Godavari: the Kol. nadi, the Narangi Nala, the Shivna, the Kham,
the Yelganga, the Shivbhadra, the Yelbhadra, the Galhati, the
Dhenda, the Dudna and the Musa.
Kol.-The first significant tributary of the Godavari after it enters
the district is the Kol. nadi, which has only a small part of its
lower course lying within the district.

Narangi Nala.-The Narangi rises on the southern slopes of the


water divide to the south of the Maniyad river a little above Naral
village and flows past Vaijapur. It has a fairly long south
southwesterly course before its point of entry into the Godavari is
carried a little down the latter. It is joined by the Chor nala from
the west and Kurla nala from the east. Actually the Narangi
continues the trend of the Kurla river after the latter’s
confluence.

Narali.-The Narali nala is a small stream rising above


Jambargaon on a low divide and after passing by Virgaon joins
the Godavari at Dak Pimpalgaon.

Shivna.- Aurangabad districts above Kalanki village and has a


fairly long easterly course as far as Kannad town draining the
entire area lying between the Ajanta range on the north and the
Surpalnath range on the south. Near Kannad it is joined by
several streams draining the Ajanta range and the northern part
of the Ellora range, inclusive of the one which rises on the
Southern slopes of the Satmala hill. South of Kannad, the Shivna
after flowing beyond the eastern extremity of the Surpalnath
range, is relieved of the restrictive influence of the latter and
flows in a southwesterly direction as far as Baigaon, where it
turns and flows almost in a southerly course upto
Katepimpalgaon. Here it turns and flows in a south easterly
course to join the Godavari at Sawkheda.
Bori nala.-The westernmost significant tributary of the Shivna is
Bori nala which rises above HilaIpur on the low water divide
separating it from the Maniyad. Near Kolhi where the Shiyna
Vaijapur road crosses the Bori is located the Kolhi Project.

Dheku.-The Dheku. nala rises in the Gorakhnath and Kapilanath


hills of the Ajanta range above Dheku, village in Nasik district
and flows in a southerly course as Tunki, where it turns and
flows in southeasterly course. The Karali nala, a similar stream
following a little eastwards joins the Dheku. The headworks of
the Dheku Project are located below this confluence and
upstream of Bhatana village. Below Bhatana the river flows in a
more southerly course and after running nearly parallel to the
Shivna for more than 20 km., joins the latter upstream of
Katepimpalgaon.

Khari-The Khari nala rises in the Ajanta range and after an initial
course in Nasik district enters this district. Soon it is joined by
the Chamandara nala and the combined stream flows
southeastwards and joins the Shivna near Bharagaon.

Gan -Among the left or east bank tributaries of the Shivna, the
most important one is the Gan nadi. Actually the main river
Shivna may be considered to join this river below Hatnur as the
combined river continues the trend of the Gan nadi.

Velganga.-Among the other several left bank tributaries, flowing


westwards from the Ellora range the more important one is the
Velganga which flows past Ellora or Verul village and the Khaki,
which flows by Kasabkheda. These two join just above Deogaon
and the combined river continues westwards to join the Shivna
opposite to Lakhni.

Lendi.-The Lendi nadi rises in the Verul hill and flows in a south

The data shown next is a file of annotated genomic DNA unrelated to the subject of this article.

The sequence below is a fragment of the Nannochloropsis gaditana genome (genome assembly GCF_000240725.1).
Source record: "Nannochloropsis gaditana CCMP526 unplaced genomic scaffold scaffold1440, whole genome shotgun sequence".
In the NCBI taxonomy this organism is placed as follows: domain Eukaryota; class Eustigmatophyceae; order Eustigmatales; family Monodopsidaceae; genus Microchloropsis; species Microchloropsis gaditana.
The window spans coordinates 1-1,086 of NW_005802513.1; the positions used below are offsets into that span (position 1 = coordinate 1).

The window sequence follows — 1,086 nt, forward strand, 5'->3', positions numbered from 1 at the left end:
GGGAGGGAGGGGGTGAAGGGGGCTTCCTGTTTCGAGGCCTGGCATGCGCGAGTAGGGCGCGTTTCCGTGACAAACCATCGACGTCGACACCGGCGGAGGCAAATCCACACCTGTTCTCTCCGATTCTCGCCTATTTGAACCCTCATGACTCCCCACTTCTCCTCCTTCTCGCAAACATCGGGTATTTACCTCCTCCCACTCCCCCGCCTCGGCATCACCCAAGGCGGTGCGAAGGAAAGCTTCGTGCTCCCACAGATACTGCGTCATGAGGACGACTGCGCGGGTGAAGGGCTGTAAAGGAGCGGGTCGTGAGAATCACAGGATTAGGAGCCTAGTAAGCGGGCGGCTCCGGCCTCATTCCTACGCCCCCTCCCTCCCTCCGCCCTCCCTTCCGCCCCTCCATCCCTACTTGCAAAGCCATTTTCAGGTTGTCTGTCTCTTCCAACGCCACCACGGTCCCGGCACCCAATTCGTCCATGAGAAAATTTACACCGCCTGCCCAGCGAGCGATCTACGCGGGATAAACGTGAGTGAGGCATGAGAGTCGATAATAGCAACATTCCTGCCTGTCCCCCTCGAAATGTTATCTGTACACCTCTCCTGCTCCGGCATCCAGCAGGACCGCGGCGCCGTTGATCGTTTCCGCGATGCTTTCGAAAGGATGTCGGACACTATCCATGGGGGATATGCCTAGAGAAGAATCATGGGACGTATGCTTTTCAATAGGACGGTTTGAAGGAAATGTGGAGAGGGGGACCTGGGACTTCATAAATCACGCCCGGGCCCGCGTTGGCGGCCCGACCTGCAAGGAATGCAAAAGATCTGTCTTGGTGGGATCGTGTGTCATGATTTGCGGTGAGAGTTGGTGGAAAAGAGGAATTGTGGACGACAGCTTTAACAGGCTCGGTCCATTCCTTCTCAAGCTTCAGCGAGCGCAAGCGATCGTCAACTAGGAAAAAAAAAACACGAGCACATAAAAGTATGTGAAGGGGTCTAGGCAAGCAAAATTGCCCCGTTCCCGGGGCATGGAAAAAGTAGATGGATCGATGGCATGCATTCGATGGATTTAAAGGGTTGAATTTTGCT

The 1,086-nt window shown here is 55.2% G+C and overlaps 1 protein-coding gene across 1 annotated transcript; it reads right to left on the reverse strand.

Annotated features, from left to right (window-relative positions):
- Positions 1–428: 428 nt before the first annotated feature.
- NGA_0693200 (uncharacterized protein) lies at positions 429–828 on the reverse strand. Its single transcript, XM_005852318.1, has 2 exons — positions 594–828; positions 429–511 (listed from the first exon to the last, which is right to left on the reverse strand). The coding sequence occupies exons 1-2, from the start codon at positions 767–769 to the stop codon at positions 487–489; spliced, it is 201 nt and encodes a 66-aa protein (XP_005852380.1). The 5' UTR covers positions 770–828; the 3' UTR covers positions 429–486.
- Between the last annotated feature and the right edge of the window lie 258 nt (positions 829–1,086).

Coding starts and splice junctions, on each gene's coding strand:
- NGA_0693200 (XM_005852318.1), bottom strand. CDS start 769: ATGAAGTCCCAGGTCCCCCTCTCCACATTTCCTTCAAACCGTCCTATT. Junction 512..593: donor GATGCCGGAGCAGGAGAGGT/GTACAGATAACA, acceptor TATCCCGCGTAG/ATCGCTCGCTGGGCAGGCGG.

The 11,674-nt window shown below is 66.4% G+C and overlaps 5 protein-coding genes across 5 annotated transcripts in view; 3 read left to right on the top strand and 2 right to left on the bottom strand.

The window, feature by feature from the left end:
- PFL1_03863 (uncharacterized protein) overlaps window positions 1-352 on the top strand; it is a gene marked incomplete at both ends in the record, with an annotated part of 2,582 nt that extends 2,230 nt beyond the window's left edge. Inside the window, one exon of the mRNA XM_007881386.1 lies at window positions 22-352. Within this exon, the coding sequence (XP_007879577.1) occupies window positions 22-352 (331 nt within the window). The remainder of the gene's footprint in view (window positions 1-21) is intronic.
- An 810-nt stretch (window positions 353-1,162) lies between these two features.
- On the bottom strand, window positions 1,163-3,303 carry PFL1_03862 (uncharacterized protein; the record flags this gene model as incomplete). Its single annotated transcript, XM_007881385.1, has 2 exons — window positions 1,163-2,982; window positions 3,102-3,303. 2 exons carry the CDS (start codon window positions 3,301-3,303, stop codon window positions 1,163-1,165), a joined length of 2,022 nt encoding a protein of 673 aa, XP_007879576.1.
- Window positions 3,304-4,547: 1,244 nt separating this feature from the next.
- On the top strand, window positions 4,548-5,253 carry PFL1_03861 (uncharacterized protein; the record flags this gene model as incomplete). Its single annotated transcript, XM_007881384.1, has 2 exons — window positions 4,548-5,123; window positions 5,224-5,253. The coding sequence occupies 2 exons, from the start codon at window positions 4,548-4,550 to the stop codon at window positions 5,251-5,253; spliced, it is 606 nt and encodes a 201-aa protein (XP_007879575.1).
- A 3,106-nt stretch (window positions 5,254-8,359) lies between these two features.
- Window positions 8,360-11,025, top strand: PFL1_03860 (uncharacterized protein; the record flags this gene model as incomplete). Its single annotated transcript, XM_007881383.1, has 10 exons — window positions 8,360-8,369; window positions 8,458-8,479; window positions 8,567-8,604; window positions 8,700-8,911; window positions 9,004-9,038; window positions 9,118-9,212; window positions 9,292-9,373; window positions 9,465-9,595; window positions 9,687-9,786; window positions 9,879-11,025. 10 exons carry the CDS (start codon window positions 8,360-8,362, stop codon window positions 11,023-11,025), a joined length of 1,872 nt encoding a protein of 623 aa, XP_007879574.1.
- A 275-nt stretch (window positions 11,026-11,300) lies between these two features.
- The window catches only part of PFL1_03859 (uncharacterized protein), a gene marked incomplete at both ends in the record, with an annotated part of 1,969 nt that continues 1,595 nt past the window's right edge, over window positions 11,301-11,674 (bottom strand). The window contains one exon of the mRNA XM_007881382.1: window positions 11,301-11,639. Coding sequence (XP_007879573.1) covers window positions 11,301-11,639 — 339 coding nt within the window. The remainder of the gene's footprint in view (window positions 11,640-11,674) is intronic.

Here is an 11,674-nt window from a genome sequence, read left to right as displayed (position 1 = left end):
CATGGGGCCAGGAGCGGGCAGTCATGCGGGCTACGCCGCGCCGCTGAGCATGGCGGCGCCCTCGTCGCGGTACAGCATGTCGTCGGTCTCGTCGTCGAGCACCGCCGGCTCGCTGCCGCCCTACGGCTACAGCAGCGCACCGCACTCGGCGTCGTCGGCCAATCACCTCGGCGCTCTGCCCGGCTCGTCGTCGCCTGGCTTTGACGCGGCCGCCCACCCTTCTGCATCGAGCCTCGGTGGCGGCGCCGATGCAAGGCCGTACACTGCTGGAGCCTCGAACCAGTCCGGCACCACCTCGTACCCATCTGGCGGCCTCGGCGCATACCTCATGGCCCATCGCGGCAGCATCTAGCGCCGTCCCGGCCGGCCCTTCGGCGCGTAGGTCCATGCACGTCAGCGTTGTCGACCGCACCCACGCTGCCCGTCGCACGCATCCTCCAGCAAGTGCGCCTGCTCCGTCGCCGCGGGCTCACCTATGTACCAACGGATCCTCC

easterly course and then southwards to join the Shivna opposite
to Sirasgaon.

Nagjhari.-Several streams draining the southern slopes of the


Verul and Deogiri hills combine to form the Nagjhari and become
an appreciable river below Kasod. After flowing past Turkabad,
Limbe Jalgaon, Antapur and Dhamori Buzurg, it joins the Kaum
river.

Kaum.-The Kaum river rises on the Southern slopes of the East


to West divide South of the Girja nadi and flows through
Aurangabad town in a general southwesterly course till it is
joined by the Nagjhari. Then, after a short southeasterly course,
it continues the trend of another tributary, the Buraguli
southwards and joins the Godavari near Jogeshwari.

Yelganaga.-The Yelganga nadi rises above Kasner and after an


initial Westerly course to southeast and south joins the Godavari.

Shivbhadra.-The Shivbhadra nadi rising in the same hill above


Dongaon flows past Pipalwadi and joins the Godavari a little
below the confluence of the Yelganga.

Yelbhadra -The Yelbhadra river rises in the same bill further east
near Daregaon and flows at first southwards and then
southeastwards to join the Godavari at Naugaon.
b) PURNA RIVER SYSTEM

Purna.-The Puma river rises in the Ajanta range about 8 km.


northeast of the Satmala hill above Mehun village at a height of
about 775 metres and has the longest course of any river within
the district, before it leaves the district about a kilometre and a
half below Brainhapuri at a level of 518 metres. Next to the
Godavari, it is the most important river of the district. Along with
its several tributaries including the Dudna, the largest of them
but joining it outside the district, the Purna drains the entire
area between the Ellora range and Tapi-Godavari water divide.
The important tributaries of the Purna on the left or north bank
in the district are the Charna important tributaries of the Puma
on the left or north bank in the district are the Charna, the
Khelna, the Jui, the Dhamna and those on the right or south
bank are the Anjan, the Girja, the Jivrekha and the Dudna.

Khelna.-The headstreams of the Khelna lie within a short


distance (less that a kilometre) of those of the Charna in the
same Ajanta range.

Anjan.-The first significant long tributary of the Purna on the


right or south side is the Anjan river. Its source lies close to that
of the Purna on the South side of the Purna-Anjan divide. The
Anjan has a fairly long winding course eastwards passing by